This mobile app seeks to revolutionize substance abuse treatment: 7 things to know

Substance abuse programs in Meriden and Old Saybrook, Conn., are piloting a new mobile app named TryCyle, which seeks to reduce patient relapses and opioid-related overdoses by creating what the app's co-founder calls a "Digital Tether," according to the Harford Courant.

Here are seven things to know:

1. TryCycle is designed to change the ways therapists and psychologists connect with their patients between scheduled visits. By using real-time data, clinicians can help in times crisis, building stronger patient relationships.

2. The co-founders are John MacBeth a Canadian software developer, and Ken House, former reporter and publicist for the HAI Group. They wanted to create a platform that changes the traditional patient-physician dynamic, which does not fit the needs of patients with substance use disorder.

3. The TryCycle app presents patients with a series of short questions, where they rank their mood swings, hunger, loneliness, happiness and anger on a 1 to 9 scale. TryCycle can capture the user's location and prompts a brief description of what they're doing at the moment.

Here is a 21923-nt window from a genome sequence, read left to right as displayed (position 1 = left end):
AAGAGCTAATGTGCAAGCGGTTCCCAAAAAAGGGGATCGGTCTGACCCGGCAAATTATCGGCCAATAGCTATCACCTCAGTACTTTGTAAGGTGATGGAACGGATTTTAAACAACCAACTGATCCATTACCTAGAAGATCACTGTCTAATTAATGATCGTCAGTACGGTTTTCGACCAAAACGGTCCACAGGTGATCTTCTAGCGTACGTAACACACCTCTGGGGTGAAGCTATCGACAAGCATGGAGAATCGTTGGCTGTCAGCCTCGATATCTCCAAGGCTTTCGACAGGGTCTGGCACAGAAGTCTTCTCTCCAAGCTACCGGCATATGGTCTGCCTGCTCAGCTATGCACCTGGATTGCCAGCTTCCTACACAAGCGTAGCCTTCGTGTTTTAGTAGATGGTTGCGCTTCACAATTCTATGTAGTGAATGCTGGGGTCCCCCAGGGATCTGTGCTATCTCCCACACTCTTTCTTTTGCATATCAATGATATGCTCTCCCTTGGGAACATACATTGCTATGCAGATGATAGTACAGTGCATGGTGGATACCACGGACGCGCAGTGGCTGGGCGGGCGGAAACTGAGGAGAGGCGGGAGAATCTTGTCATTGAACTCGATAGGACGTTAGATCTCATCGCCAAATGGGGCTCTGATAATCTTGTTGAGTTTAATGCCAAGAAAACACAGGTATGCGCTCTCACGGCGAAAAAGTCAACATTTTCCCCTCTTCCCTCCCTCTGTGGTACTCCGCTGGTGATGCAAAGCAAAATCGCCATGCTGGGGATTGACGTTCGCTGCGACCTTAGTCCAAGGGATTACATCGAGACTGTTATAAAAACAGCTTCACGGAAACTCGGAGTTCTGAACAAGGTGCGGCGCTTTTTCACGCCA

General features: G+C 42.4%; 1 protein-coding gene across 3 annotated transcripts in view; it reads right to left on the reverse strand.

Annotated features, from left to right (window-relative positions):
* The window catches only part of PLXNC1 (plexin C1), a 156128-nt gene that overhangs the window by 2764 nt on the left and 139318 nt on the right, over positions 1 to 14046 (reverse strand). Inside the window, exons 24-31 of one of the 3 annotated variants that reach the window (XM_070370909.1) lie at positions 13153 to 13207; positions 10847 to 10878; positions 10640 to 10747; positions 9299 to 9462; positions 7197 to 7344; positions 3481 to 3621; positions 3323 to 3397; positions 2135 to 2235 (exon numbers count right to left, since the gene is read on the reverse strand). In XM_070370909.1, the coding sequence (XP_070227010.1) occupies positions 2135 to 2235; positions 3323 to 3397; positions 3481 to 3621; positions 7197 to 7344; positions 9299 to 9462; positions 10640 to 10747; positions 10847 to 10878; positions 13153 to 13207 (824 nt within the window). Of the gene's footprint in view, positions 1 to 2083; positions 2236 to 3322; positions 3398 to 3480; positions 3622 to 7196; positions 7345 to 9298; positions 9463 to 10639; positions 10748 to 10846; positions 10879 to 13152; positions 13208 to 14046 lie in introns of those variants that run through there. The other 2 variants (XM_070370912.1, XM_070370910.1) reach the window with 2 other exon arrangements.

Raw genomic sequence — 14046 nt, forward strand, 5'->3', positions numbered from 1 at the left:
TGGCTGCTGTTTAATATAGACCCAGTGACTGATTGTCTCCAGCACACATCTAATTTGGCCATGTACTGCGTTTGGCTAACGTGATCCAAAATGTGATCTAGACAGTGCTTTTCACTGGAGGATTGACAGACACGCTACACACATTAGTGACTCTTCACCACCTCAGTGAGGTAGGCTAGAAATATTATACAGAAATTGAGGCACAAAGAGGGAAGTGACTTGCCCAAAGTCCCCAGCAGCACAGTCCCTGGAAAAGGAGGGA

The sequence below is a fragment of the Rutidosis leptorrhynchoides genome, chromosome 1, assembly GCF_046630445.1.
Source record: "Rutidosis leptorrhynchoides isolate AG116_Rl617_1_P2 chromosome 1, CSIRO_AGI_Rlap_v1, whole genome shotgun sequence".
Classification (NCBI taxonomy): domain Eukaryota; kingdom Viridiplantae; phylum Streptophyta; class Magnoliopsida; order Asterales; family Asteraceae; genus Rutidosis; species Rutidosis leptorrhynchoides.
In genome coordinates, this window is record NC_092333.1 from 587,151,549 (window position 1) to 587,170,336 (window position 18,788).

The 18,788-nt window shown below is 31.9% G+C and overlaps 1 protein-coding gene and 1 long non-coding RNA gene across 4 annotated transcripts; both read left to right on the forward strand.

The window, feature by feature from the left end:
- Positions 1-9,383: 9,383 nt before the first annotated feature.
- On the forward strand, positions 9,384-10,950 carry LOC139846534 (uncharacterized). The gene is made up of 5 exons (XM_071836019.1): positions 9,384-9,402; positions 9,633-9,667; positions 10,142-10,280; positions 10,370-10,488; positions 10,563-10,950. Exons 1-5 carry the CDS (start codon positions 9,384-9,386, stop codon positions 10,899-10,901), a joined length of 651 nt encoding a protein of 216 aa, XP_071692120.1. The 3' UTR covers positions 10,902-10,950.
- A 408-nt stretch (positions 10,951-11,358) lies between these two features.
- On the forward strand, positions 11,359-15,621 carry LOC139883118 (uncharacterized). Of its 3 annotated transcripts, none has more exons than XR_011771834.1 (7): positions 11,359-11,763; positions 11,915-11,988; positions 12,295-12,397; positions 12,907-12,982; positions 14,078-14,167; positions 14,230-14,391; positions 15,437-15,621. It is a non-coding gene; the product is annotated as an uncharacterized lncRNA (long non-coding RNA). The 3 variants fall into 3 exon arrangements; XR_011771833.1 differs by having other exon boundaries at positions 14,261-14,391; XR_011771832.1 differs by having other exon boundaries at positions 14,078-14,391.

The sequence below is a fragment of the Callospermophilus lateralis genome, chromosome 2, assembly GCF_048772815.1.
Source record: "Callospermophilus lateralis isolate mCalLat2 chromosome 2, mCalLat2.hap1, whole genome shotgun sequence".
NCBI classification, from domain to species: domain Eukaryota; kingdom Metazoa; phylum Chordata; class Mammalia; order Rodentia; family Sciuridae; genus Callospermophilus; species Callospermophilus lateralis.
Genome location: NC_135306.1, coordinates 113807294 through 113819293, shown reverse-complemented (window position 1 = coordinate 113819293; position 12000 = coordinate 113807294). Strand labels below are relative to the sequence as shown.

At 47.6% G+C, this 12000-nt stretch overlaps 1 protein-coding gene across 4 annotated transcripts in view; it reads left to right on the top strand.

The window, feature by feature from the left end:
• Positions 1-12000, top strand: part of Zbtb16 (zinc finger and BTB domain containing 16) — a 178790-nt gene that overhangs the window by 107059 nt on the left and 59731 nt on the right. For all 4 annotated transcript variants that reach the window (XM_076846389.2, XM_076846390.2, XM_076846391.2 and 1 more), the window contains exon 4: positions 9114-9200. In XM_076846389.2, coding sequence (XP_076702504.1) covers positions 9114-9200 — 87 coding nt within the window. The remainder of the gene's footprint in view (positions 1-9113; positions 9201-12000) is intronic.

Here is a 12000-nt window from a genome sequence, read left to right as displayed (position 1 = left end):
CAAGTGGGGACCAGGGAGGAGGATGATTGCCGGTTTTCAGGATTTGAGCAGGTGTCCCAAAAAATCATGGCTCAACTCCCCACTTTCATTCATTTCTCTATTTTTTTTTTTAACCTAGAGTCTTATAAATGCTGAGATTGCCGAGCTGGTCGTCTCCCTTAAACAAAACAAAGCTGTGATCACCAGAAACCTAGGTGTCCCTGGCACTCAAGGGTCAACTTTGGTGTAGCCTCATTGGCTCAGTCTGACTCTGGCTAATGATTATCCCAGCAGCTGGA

4. With this information, data analytics and IBM artificial intelligence software presents the clinician with a dashboard setup, labeling patients by their risk of relapse, while simultaneously adding insight on the patient's recovery.

5. TryCycle also alerts clinicians to when a patient's risk level is about to spike, giving clinicians the ability to analyze the situation and then reach out.

6. So far, TryCycle is piloting the app with Hartford (Conn.) Healthcare and Project Courage, a substance abuse clinic based in Old Saybrook. At present, 30 patients are using TryCycle, but Hartford Healthcare plans on rolling out the pilot to several hundred people. 

7. TryCycle cost health systems $75 a month per patient.

"We don't want the patient to have to own the burden of the system," Mr. MacBeth told Harford Courant. "Opioids have left a lot of people destitute. Could you live with yourself if you had a person who had to choose between food and software?"

More articles on opioids: 

Marijuana in the hospital environment
Authorities seize 750 fentanyl pumps from Louisiana home
Meet the West Virginia lawyer overseeing 400+ opioid lawsuits against drugmakers, distributors

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